The Canadian truckers’ “freedom convoy” to Ottawa has the markings of another protest at a nation’s capital. Prime Minister Justin Trudeau labelled the convoy a “small fringe minority of people … holding unacceptable views [that] do not represent the views of Canadians.” For the most part, he remained quiet as the convoy travelled across the country, and was moved to a safety, undisclosed location as the protesters arrived in Ottawa.
Currently making headlines is Justin Trudeau’s hard and dictatorship stance on the truck drivers refusing the Covid jab mandate. Prime Minister Justin Trudeau took the rare step of declaring a national public order emergency on Monday in a push to end protests that have paralyzed the center of the Canadian capital for more than two weeks and reverberated across the country.
Mr. Trudeau and several of his cabinet ministers said the move would allow the government to take a variety of steps, including freezing bank accounts of protesters, to clear the blockade of about 400 trucks in Ottawa and smaller protests that have closed border points in Alberta and Manitoba.
These actions by the Canadian Prime Minister have garnered wide criticism all over the world, as Trudeau takes a tyranny stance on the situation. Many say the invocation of the Emergencies Act confers enormous, if temporary, power on the federal government.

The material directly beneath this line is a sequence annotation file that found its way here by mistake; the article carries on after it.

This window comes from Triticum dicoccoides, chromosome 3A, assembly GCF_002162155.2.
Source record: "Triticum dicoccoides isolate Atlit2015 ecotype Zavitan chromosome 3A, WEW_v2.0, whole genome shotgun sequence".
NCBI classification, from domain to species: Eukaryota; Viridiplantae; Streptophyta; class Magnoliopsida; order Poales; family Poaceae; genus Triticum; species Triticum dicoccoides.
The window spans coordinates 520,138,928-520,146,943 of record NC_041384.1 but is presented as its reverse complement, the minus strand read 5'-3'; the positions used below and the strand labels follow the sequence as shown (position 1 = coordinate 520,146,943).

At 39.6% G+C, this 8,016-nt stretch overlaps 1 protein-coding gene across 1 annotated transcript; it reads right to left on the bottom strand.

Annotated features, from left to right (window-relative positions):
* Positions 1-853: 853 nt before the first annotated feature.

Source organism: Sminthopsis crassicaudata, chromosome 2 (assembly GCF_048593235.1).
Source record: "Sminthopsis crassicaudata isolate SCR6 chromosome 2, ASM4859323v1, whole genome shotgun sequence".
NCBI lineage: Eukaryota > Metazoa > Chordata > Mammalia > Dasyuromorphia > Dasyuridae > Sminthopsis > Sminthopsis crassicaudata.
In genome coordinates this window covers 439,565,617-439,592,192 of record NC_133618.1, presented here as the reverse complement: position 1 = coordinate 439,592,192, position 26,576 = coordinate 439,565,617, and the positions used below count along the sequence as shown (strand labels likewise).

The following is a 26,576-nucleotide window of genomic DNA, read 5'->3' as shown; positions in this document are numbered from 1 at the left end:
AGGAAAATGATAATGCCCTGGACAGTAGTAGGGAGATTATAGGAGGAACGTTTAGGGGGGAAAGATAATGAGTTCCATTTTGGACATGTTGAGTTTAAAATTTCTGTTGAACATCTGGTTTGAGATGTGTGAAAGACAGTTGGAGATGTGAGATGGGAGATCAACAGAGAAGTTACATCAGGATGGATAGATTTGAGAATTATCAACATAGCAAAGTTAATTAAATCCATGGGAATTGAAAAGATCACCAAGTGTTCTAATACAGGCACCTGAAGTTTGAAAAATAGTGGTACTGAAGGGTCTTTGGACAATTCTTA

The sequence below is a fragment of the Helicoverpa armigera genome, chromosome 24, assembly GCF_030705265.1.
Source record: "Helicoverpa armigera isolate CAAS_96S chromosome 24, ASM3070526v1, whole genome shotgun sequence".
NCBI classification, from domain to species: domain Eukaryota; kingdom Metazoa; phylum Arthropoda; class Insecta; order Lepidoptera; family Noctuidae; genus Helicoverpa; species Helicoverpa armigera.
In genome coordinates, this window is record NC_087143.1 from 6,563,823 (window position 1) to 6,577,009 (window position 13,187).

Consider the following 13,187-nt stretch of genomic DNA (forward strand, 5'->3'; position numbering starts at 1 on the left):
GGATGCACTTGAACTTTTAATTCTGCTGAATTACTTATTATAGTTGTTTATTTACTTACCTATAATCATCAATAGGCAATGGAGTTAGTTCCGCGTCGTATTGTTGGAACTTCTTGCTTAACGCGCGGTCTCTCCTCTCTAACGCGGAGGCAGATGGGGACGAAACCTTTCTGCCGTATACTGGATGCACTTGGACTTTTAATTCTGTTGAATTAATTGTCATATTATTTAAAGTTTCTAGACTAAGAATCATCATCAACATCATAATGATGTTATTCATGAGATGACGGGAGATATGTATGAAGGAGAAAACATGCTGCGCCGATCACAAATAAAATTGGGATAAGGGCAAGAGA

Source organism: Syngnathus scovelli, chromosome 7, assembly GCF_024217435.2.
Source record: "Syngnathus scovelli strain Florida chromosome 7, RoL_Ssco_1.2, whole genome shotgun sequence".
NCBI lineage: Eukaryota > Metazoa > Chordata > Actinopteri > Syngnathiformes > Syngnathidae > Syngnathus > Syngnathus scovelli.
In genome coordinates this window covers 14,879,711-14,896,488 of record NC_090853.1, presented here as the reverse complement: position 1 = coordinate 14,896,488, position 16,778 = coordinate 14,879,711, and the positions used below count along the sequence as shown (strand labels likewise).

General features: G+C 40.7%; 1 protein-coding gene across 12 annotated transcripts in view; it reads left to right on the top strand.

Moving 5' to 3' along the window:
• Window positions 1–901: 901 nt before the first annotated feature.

It allows the authorities to move aggressively to restore public order, including banning public assembly and restricting travel to and from specific areas. But Mr. Trudeau and members of his cabinet offered repeated assurance that the act would not be used to suspend fundamental rights. It has been half a century since emergency powers were last invoked in Canada.
Mr. Trudeau’s father, Prime Minister Pierre Elliott Trudeau, imposed them during a terrorism crisis in Quebec. Monday was the first time that the 1988 Emergencies Act has been used. On Monday, Mr. Trudeau said he would not use his authority under the declaration, which will last for 30 days, to bring in the military, reiterating his previous position against intervention by the armed forces. But Canada’s justice minister, David Lametti, outlined a wide array of special powers now at the government’s disposal.